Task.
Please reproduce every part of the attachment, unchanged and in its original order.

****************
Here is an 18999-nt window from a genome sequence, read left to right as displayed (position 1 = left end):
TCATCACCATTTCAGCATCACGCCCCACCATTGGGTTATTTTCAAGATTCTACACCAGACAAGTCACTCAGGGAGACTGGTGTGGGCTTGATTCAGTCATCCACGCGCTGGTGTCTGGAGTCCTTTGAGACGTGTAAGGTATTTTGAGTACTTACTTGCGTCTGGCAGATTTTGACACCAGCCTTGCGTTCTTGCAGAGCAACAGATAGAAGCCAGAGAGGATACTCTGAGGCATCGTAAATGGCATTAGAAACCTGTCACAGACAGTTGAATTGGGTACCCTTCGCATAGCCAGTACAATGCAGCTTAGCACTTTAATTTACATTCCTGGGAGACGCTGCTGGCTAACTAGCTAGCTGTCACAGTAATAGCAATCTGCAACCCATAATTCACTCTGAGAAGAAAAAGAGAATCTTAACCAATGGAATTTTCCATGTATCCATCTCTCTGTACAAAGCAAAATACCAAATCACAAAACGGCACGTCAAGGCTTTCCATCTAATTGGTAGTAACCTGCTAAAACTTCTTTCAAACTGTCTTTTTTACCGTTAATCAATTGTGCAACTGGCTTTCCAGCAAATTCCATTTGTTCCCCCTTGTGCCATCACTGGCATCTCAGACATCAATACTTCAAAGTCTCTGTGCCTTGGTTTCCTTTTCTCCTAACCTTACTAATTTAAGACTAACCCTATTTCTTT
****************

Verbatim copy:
Here is an 18999-nt window from a genome sequence, read left to right as displayed (position 1 = left end):
TCATCACCATTTCAGCATCACGCCCCACCATTGGGTTATTTTCAAGATTCTACACCAGACAAGTCACTCAGGGAGACTGGTGTGGGCTTGATTCAGTCATCCACGCGCTGGTGTCTGGAGTCCTTTGAGACGTGTAAGGTATTTTGAGTACTTACTTGCGTCTGGCAGATTTTGACACCAGCCTTGCGTTCTTGCAGAGCAACAGATAGAAGCCAGAGAGGATACTCTGAGGCATCGTAAATGGCATTAGAAACCTGTCACAGACAGTTGAATTGGGTACCCTTCGCATAGCCAGTACAATGCAGCTTAGCACTTTAATTTACATTCCTGGGAGACGCTGCTGGCTAACTAGCTAGCTGTCACAGTAATAGCAATCTGCAACCCATAATTCACTCTGAGAAGAAAAAGAGAATCTTAACCAATGGAATTTTCCATGTATCCATCTCTCTGTACAAAGCAAAATACCAAATCACAAAACGGCACGTCAAGGCTTTCCATCTAATTGGTAGTAACCTGCTAAAACTTCTTTCAAACTGTCTTTTTTACCGTTAATCAATTGTGCAACTGGCTTTCCAGCAAATTCCATTTGTTCCCCCTTGTGCCATCACTGGCATCTCAGACATCAATACTTCAAAGTCTCTGTGCCTTGGTTTCCTTTTCTCCTAACCTTACTAATTTAAGACTAACCCTATTTCTTT